Fortunately, we have some solutions to this. It’s going to take a bit more than just moving that comma, putting it in or taking it out. Instead, I think we need to take a look at different ways that we can reorganize or revise the sentence. Let’s take a look at some examples and see if we can come up with one that is going to make the sentence more clear and still allow us to use correct punctuation.

Solution 1

We have a few solutions we can use. First, we can simply number the sandwiches.

“Monday’s reception will feature two types of sandwiches: (1) pineapple and cream cheese and (2) marinated bell peppers and goat cheese.”

We tell the reader, this is what’s in the first one; this is what’s in the second one. It doesn’t look very pretty, but it does solve the problem.

Solution 2

Another option is to repeat the word “sandwich.”

“Monday’s reception will feature two types of sandwiches: pineapple and cream cheese sandwiches and marinated bell peppers and goat cheese sandwiches.”

This also isn’t very pretty because it makes the sentence too wordy and too redundant.

Solution 3

My favorite solution is this one.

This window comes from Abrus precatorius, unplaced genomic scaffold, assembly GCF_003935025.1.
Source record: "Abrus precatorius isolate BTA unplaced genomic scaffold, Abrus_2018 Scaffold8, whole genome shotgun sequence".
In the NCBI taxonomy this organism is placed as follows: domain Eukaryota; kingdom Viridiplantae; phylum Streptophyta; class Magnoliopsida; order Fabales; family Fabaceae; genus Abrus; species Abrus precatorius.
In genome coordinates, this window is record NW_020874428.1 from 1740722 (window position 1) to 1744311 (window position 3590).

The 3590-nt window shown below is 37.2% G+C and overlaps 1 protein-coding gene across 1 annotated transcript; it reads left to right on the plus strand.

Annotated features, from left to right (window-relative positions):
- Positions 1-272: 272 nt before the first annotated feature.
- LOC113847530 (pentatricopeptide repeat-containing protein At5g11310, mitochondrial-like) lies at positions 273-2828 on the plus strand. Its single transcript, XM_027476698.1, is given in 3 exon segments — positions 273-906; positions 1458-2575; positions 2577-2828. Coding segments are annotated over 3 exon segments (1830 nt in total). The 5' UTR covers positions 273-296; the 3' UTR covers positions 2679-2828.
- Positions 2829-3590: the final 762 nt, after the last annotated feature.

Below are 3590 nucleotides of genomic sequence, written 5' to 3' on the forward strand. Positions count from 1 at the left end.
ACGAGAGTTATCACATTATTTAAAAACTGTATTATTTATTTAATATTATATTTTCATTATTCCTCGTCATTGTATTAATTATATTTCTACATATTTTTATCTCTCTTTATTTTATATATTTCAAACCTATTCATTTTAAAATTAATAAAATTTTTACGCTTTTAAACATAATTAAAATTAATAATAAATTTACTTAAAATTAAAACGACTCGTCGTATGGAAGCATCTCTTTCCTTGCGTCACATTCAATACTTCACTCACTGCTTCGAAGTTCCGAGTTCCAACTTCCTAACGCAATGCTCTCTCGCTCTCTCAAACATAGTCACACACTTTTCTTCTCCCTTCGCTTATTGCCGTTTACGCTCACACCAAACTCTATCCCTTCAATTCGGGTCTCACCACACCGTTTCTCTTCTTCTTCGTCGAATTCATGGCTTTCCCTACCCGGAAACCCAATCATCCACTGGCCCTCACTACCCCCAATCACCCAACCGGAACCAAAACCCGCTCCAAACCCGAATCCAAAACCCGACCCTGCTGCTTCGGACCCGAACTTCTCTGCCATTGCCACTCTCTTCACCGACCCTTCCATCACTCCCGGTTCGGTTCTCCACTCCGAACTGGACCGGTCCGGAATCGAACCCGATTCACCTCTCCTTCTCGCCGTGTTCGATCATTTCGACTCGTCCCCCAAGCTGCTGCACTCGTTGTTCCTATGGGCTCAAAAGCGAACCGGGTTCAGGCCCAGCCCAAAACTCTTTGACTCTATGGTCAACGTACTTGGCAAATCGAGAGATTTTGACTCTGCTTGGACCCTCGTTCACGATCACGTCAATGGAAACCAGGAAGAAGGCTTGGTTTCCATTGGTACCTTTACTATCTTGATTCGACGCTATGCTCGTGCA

“Monday’s reception will feature two types of sandwich:

  • pineapple and cream cheese and
  • marinated bell peppers and goat cheese.”

Let’s just make a little bulleted list. Now, the commas are correct, and the reader will know exactly sandwich has for its ingredients. This works great.

Additional thoughts

What have we learned from this? We have learned that it is, in fact, possible to follow the rules exactly and still produce clear, readable language—clear, readable sentences, which is what I have been saying all along.

When we have a problem like this, we really do have to think about not just a single element in the sentence, like a comma in this case, but also we need to look at the entire sentence structure, what it is that we are trying to communicate. That’s how we solved this problem. Instead of just adding or subtracting a comma, we had to look at the overall sentence, figure out what it is that we’re trying to communicate, and then structure the sentence in such a way that we can follow the rules and still make sense.

Writing Strategy: Paragraph Context

Let’s turn our attention now to the writing tip for the evening. This strategy is going to come from one of my writing guides: Concise Guide to Technical and Academic Writing, available in print, obviously, but also available in PDF and Kindl on the HostileEditing.com website, where I have all of my books.

Tonight, what we’re going to look at is paragraphing. In particular, how do you start a good paragraph?